Transcription of original recipe
Per fare torta di cerase, visciole, & marasche fresche. Cap CXVIII, Libro Quinto, f. 365.
Bartolomeo Scappi, Opera dell’arte del cucinare. Presentazione di Giancarlo Roversi. Arnaldo Forni Editore. Testi Antichi di Gastronomia, ristampa 1981.
Le cerase Romanesche sono assai migliori dell’altre, e alla fine d’Aprile cominciano a essere buone, e le visciole a mezzo Maggio, & di Giugno le marasche. Pertanto piglinsi l’une, & l’altre, che non sieno troppo mature, & faccisino stufare con butiro fresco, & stufate che saranno passisino per il setaccio, giungendo con esse ricotta fresca, & cascio grasso, & un poco di cascio duro, & mostaccioli Napoletani fatti in polvere, giungendoli, pepe, cannella, & ova sbattute, & la quantità delle cose sarà secondo il giuditio, & essa compositione facciasene torta con is sfoglio sotto, & sopra, & facciasi cuocere al forno, o sotto il testo, facendoli la sua crostata di zuccaro, & acqua rosa, & servasi calda. In questo modo si puo fare delle fravle, lequali cominciano da Maggio, e durano per tutto Giugno, ma in Roma cominciano d’Aprile.
Translation of original recipe
To make a pie of cherries (red?), wild cherry, & sour cherries. Chapter 118, 5th book, folio 365, Scappi.
Cherries from Rome are better than the others, and at the end of April begin to be good, and wild cherries in mid May, and in June the sour cherries. In fact take one or the other, those that are not too ripe, and let them stew with fresh butter. Stew them enough that they will go through the sieve. Add with this fresh ricotta and fat cheese and a little hard cheese and Naples mostaccioli made into a powder. Add pepper, cinnamon and beaten eggs and the amount of these shall be up to your judgement. And of this mixture make the pie with a sheet below and above. Cook it in the oven or underneath the “testo”, making its icing with sugar and rosewater and serve hot. In this way one can cook strawberries, which start in May and are in season for all of June, but in Rome they start in April.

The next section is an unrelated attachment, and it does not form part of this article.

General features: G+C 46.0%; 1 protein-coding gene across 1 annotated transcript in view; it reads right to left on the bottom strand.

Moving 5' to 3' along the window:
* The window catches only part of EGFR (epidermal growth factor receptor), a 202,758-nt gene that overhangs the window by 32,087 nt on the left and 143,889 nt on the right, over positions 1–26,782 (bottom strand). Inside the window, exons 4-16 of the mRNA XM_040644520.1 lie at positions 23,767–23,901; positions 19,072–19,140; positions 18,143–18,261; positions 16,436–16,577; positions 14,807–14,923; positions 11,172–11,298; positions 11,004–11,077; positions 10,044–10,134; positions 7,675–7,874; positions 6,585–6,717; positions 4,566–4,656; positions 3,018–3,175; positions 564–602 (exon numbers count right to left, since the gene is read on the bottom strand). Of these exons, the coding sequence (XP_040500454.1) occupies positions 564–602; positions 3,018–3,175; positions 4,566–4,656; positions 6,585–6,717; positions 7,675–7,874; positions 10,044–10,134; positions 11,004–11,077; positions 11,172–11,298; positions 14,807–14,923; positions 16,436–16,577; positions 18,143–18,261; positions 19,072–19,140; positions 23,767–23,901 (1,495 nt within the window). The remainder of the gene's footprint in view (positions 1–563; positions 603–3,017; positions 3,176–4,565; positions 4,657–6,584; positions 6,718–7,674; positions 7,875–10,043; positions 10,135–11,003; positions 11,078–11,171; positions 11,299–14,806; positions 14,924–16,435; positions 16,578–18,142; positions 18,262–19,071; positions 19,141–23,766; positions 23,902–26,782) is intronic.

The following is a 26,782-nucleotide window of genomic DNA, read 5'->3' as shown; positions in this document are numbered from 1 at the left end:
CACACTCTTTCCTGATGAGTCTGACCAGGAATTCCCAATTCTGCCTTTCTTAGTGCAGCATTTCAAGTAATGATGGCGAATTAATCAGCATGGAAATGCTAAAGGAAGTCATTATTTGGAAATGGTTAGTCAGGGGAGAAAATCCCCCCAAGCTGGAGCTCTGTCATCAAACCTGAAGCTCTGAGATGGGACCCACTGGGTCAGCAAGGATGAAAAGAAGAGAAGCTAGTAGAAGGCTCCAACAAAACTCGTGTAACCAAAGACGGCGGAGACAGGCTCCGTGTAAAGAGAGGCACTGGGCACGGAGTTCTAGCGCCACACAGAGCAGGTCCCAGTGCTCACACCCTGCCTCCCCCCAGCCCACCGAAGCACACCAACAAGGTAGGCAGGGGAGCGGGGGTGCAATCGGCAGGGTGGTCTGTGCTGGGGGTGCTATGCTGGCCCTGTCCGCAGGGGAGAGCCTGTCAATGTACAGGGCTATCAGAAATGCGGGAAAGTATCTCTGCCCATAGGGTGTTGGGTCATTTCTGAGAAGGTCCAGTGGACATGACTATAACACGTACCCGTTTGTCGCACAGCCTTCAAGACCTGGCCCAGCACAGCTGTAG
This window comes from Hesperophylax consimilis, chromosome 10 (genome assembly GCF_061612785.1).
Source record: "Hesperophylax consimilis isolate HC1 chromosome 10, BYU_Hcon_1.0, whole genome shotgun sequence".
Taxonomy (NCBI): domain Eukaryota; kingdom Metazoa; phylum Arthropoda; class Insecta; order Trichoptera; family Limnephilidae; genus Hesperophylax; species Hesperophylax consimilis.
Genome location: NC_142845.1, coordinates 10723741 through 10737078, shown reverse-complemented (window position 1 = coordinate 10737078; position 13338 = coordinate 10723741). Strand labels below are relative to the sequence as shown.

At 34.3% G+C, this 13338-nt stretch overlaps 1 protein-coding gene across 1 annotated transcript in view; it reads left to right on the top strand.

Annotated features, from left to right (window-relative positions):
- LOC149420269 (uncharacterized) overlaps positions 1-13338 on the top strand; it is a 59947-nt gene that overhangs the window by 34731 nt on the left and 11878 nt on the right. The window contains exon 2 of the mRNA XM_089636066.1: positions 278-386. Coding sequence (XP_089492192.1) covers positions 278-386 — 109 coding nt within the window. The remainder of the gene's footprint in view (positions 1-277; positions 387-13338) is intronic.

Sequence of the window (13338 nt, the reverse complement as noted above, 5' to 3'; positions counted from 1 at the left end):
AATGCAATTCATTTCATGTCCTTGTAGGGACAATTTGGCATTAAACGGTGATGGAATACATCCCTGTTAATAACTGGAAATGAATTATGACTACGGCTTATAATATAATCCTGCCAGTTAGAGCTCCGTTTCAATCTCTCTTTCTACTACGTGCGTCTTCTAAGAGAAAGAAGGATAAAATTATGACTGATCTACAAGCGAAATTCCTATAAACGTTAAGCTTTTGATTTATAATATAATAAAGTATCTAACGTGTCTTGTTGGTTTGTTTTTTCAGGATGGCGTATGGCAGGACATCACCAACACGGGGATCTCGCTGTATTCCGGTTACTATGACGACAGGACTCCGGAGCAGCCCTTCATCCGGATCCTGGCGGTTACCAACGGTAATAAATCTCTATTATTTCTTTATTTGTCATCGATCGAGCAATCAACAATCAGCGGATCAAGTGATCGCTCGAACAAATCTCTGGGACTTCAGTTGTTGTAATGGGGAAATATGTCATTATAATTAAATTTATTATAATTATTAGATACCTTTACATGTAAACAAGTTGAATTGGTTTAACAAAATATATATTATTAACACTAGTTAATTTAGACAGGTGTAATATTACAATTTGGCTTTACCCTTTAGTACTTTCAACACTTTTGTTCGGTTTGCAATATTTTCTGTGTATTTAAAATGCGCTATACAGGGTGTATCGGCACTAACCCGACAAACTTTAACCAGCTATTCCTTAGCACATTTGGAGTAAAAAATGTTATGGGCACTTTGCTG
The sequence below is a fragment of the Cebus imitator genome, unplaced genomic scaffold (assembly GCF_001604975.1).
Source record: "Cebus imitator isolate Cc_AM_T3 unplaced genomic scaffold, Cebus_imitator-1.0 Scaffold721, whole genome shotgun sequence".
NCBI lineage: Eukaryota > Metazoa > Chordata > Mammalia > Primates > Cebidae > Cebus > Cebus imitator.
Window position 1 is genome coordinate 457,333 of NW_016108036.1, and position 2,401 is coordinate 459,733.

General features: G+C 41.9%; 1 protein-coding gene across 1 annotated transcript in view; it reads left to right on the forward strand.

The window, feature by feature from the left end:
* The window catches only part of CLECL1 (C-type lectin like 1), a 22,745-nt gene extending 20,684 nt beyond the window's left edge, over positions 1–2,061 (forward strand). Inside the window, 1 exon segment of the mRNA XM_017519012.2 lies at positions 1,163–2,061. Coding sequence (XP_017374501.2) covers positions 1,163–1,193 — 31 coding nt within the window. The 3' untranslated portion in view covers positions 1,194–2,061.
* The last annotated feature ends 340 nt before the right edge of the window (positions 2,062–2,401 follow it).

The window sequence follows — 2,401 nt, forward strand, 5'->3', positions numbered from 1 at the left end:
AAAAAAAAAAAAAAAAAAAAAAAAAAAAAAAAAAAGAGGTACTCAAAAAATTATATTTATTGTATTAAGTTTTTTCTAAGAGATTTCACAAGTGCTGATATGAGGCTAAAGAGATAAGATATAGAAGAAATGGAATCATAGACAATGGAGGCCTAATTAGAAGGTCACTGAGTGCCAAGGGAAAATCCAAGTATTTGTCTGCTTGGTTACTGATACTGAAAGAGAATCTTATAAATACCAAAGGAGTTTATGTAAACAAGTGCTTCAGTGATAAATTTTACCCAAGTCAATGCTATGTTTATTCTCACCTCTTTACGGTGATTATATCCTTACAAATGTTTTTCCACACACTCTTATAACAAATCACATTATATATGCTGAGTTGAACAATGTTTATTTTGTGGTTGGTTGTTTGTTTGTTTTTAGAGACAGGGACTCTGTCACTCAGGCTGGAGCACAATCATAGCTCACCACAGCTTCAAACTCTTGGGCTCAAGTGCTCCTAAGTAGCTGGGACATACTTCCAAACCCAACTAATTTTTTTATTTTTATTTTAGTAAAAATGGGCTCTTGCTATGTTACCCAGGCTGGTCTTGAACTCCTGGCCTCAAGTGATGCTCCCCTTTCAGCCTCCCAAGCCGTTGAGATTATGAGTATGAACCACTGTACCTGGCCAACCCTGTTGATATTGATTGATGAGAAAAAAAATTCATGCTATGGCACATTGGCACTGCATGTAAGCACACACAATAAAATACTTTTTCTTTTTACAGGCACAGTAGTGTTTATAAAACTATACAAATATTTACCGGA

1) Mostaccioli napoletani – are a style of biscotti. Scappi, gives a recipe (6th book, folio 420 capCXLII) for Mostaccioli milanese. Which contains 15 eggs, two and a half pounds of sugar, half an ounce of raw aniseed and a grain of fine musk with two and a half pounds of flour. These are beaten together until light and baked in a tart plan, then cut and dried in the oven. The role of these biscuits in this recipe is to provide a little of a binding agent (the flour) and the sweetening. In the absence of biscotti you may be able to substitute breadcrumbs and sugar. While I had none of this style of biscotti available I did have another variety that utilized 15 eggs, with 2 lbs of flour and 2.5 lbs of sugar and ¾ of aniseed. These will be a little sweeter than the mostaccioli but very close to the intended ingredient. See www.geocities.com/helewyse/yulefeast for a redacted recipe for these.